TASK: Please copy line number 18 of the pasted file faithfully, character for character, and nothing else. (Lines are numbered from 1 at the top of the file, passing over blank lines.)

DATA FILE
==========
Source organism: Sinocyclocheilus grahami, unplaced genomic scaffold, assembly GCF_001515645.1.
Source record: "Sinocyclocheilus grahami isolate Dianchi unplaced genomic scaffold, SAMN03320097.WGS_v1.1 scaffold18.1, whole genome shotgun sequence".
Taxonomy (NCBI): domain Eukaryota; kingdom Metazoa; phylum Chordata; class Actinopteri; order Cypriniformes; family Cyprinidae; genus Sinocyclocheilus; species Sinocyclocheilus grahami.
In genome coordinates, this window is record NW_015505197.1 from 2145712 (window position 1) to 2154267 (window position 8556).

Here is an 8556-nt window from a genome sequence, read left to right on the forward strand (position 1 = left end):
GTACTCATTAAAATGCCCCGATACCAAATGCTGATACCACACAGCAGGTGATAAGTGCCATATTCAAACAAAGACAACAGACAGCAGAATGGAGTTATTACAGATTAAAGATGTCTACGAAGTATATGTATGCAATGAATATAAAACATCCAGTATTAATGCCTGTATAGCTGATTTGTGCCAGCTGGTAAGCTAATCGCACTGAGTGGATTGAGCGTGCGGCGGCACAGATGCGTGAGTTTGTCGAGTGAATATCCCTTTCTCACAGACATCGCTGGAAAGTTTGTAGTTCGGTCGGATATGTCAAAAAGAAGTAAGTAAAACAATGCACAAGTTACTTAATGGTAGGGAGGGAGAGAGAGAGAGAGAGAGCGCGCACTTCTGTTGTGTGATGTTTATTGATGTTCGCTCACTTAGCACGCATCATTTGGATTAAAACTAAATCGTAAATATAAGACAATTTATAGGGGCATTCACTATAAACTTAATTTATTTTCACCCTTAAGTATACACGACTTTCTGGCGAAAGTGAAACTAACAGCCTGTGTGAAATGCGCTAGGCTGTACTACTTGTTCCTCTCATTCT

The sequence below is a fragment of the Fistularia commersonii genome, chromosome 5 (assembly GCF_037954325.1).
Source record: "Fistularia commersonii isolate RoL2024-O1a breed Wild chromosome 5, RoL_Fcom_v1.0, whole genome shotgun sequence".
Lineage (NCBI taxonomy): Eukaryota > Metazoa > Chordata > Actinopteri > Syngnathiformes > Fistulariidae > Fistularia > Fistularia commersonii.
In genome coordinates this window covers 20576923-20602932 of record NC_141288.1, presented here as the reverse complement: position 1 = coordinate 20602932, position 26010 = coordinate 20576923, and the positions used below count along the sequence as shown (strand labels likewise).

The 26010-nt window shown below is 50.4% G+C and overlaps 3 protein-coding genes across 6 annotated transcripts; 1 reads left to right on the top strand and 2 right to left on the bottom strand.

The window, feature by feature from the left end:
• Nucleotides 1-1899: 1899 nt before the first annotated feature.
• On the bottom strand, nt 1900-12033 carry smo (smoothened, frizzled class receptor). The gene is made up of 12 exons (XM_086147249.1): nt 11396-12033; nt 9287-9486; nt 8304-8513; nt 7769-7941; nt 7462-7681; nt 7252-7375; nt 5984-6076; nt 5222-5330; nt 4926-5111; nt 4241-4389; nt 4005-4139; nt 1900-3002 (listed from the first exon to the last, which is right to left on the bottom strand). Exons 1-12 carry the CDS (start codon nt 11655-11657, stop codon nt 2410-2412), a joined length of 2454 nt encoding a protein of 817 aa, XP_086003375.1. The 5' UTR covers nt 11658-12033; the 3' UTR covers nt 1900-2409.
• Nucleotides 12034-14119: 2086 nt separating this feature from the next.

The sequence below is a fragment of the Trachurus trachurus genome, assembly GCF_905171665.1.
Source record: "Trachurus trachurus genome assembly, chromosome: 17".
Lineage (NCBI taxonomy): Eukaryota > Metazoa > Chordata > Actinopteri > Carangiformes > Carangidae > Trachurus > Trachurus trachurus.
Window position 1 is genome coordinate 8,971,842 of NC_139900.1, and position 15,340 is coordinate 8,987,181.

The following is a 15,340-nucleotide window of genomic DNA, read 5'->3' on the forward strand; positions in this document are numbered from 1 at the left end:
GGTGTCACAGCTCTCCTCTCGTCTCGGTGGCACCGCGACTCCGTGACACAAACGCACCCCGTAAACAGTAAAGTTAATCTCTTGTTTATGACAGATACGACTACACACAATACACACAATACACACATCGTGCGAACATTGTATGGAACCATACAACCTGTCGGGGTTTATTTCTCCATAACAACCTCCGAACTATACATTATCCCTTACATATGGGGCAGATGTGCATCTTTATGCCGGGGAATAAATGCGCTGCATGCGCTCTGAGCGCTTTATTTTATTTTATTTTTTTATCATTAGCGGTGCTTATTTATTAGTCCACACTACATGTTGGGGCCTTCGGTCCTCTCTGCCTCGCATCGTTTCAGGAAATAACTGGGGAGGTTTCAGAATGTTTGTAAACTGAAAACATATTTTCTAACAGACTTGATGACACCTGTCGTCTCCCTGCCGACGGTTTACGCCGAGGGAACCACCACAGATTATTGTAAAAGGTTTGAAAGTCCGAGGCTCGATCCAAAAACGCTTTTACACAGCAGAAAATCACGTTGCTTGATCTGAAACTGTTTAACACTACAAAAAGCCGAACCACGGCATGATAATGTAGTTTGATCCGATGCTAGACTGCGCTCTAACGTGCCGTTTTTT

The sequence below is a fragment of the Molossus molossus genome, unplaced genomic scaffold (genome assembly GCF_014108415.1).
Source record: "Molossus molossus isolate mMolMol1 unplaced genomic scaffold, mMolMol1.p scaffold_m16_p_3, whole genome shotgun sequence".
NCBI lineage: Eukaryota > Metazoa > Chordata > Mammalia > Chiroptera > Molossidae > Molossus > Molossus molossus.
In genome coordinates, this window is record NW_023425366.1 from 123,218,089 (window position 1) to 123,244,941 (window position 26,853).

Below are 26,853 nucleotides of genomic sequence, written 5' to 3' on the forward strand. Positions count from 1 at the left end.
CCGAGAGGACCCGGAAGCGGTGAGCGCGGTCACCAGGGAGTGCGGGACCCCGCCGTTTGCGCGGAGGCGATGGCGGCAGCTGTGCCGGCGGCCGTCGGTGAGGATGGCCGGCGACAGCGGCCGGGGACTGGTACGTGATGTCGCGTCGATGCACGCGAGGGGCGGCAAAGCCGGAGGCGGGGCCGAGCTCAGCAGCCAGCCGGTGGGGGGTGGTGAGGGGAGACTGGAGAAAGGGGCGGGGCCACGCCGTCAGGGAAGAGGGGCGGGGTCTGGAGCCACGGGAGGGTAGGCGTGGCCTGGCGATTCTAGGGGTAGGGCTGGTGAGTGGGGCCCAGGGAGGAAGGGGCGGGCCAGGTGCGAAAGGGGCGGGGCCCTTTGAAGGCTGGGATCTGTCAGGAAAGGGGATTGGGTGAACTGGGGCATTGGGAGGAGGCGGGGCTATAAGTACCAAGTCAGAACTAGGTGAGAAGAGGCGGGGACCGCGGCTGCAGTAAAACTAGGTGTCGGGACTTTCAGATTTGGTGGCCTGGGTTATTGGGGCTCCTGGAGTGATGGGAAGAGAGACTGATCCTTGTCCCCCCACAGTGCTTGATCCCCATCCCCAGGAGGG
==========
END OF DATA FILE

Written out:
Lineage (NCBI taxonomy): Eukaryota > Metazoa > Chordata > Actinopteri > Carangiformes > Carangidae > Trachurus > Trachurus trachurus.